When Lesley Visser was a young beat writer on the Boston Globe sports page, she looked in envy at the other writers who got to cover the big, glamorous events while she covered, well, let’s call them the more obscure and less glamorous events. “I remember the assignment very well,” she said in a recent episode of Corporate Competitor Podcast. “I got an assignment to cover a badminton tournament.” Not exactly the kind of assignment you dream about as an aspiring writer.
But Visser tackled the project with everything she had and, after it was published, got a journalist’s ultimate praise from her editor. “I got a note from my editor telling me I ‘wrote the heck out of the badminton piece!’” said Visser. “After all these years, it remains the highlight of my professional career.”
Eventually, this kind of approach to her work won her the glamorous jobs as well. Among her list of firsts, which included being the first woman inducted in the Pro Football Hall of Fame, she became the first sportscaster – male or female – to have worked on the network broadcast of The Final Four, The Super Bowl, the World Series, the NBA Finals, The Triple Crown, the U.S. Open and the Olympics.
Visser says she owes her extraordinary career success to following one simple maxim, picked up from the great baseball slugger “Joltin” Joe DiMaggio, who once noted that his approach to the game was to treat every at bat as a quality at bat. That’s a good rule of thumb for a batter or a business leader, and it’s one Visser applied throughout her career.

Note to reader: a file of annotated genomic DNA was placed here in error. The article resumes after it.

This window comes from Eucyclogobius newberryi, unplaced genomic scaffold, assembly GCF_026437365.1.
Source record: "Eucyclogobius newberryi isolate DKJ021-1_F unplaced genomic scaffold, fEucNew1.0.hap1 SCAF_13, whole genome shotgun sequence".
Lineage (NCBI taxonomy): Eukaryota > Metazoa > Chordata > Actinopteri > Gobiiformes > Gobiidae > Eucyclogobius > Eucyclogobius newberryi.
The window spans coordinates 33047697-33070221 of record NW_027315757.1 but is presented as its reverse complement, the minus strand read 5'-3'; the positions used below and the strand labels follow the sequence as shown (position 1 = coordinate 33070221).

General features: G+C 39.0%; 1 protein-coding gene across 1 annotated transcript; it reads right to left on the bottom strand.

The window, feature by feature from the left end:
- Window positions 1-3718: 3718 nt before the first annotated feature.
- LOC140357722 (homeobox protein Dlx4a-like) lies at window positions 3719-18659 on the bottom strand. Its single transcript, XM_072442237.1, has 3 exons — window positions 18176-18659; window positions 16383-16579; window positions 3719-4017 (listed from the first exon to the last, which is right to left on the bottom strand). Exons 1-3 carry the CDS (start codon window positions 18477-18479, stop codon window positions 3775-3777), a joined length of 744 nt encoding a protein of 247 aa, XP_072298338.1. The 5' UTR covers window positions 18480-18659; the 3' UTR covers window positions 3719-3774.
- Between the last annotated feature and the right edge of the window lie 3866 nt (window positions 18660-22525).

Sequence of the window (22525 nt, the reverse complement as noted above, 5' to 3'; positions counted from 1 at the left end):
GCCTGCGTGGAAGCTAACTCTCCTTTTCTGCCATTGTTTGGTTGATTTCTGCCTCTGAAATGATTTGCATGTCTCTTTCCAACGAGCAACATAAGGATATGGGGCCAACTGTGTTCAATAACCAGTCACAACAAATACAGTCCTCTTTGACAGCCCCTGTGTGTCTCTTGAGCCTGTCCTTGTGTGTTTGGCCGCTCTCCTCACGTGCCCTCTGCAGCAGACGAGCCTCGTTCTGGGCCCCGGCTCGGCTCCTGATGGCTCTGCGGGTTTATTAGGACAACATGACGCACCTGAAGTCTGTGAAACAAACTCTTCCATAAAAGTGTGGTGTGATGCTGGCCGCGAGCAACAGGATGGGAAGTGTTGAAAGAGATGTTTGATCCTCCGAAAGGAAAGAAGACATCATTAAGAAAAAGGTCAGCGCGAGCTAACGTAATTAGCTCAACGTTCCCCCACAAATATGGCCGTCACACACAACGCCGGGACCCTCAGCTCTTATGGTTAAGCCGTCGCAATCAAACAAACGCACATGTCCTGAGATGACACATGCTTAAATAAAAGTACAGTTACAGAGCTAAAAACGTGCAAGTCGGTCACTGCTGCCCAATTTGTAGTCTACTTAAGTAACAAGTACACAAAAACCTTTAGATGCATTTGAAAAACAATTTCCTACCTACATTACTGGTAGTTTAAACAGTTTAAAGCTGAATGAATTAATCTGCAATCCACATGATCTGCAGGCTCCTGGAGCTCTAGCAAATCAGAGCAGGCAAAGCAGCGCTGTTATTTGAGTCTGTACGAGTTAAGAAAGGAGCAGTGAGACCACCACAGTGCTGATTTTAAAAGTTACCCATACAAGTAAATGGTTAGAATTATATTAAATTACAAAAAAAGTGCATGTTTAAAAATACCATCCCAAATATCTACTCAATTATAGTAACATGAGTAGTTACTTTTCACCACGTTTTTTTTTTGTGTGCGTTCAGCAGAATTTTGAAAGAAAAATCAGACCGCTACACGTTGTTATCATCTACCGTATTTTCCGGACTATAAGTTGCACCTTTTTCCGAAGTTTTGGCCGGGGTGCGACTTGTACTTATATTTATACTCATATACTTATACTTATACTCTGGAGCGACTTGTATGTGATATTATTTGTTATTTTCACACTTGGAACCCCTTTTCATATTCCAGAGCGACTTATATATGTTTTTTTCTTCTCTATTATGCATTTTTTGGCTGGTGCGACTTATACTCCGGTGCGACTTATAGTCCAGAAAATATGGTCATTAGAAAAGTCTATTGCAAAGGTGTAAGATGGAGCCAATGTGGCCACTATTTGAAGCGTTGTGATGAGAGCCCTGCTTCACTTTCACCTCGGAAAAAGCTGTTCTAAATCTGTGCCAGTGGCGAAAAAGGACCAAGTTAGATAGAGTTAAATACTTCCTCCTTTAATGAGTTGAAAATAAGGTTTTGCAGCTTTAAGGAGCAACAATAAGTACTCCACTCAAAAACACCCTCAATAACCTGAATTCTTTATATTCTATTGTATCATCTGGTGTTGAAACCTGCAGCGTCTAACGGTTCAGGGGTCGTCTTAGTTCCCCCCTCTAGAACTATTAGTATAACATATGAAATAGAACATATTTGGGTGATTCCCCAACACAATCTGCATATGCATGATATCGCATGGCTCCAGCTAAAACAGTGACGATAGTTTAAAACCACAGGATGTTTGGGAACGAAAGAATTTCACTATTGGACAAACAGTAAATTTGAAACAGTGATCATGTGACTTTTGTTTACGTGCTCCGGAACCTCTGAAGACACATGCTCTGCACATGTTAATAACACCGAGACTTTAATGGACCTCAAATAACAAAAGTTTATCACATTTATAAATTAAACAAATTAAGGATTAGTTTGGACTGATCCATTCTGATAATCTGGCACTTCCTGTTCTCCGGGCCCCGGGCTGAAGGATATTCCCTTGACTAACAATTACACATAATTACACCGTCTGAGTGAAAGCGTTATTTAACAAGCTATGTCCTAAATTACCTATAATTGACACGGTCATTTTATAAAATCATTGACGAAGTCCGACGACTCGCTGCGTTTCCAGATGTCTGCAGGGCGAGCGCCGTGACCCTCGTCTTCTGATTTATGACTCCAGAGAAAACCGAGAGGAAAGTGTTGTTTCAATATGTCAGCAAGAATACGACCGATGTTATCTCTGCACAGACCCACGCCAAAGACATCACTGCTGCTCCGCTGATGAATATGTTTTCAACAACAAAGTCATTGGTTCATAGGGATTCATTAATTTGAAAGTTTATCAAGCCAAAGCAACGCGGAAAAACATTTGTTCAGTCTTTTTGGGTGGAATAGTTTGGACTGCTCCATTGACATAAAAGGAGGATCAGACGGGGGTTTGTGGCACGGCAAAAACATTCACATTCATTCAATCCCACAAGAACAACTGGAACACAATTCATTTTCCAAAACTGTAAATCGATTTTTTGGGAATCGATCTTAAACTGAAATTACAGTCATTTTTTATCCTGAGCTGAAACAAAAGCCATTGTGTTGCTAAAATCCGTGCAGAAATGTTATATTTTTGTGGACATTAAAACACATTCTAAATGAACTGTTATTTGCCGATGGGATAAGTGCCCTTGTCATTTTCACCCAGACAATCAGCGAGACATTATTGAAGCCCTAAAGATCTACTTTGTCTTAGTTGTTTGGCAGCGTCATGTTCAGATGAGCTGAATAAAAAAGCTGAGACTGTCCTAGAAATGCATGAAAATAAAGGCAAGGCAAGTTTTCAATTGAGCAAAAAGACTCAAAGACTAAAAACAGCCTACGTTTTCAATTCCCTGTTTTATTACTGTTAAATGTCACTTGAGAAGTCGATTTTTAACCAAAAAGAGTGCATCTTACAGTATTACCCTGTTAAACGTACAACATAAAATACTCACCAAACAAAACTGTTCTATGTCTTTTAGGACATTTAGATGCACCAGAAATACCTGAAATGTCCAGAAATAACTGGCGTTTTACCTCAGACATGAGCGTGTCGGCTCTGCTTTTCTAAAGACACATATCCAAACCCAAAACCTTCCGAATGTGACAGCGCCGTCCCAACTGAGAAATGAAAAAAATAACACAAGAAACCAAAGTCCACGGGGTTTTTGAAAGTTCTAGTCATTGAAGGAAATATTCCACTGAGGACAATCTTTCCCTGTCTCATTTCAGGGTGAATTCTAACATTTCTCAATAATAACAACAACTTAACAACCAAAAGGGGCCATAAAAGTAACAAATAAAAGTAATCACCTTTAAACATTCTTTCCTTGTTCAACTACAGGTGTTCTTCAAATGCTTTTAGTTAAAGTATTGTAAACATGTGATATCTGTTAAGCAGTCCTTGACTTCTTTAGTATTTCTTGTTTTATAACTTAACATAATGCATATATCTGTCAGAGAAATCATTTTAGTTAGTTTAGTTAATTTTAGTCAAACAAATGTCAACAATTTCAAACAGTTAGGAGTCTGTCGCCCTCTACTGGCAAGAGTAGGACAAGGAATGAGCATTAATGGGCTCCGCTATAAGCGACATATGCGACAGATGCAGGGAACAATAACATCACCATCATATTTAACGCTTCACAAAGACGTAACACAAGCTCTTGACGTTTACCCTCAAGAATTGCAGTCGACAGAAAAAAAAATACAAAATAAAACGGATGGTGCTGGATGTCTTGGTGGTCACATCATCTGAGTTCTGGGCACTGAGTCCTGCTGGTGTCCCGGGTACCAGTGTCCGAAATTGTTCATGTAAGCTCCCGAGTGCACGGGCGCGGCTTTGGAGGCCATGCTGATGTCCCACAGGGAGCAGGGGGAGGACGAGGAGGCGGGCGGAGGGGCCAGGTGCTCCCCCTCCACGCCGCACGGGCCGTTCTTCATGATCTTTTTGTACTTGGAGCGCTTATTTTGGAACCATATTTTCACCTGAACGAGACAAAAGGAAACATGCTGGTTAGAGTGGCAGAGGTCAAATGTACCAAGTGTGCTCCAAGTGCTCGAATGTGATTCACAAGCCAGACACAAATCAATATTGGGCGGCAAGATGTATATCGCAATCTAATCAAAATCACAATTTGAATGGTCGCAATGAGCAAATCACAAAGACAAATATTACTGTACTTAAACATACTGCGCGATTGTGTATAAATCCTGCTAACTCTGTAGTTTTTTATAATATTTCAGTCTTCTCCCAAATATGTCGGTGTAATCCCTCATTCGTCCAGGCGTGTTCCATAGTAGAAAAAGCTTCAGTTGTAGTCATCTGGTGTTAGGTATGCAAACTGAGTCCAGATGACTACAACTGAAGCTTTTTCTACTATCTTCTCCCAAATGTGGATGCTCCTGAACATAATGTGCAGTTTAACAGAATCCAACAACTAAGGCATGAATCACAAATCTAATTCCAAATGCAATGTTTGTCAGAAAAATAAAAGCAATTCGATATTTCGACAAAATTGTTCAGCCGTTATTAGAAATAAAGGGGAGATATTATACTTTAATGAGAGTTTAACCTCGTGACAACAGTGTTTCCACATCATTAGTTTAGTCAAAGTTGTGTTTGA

The accomplished podcast host of In Conversation with Lesley Visser, Visser was named as one of GQ’s “five ideal dinner guests,” an honor which reflects her expert listening skills as well as storytelling prowess and remarkable experiences.
In the podcast, the range of Visser’s storytelling talents are in evidence as she offers new perspectives on the leadership qualities she saw demonstrated by a host of friends from sports, entertainment and broadcasting, including:
- What the legendary sports writer Red Smith taught her about “creating memories” with every piece of work she did.
- The advice Billie Jean King gave her that changed the way Visser dealt with pressure.
- John Madden’s note to her when she entered the Pro Football Hall of Fame.
It may seem counter-intuitive, but Visser shows what can happen when you view success not as the quest for a one-off grand slam home run but as a body of work distinguable mostly by quality at bats. Joltin’ Joe would be proud, and you’ll be entertained and educated by this episode of Corporate Competitor Podcast.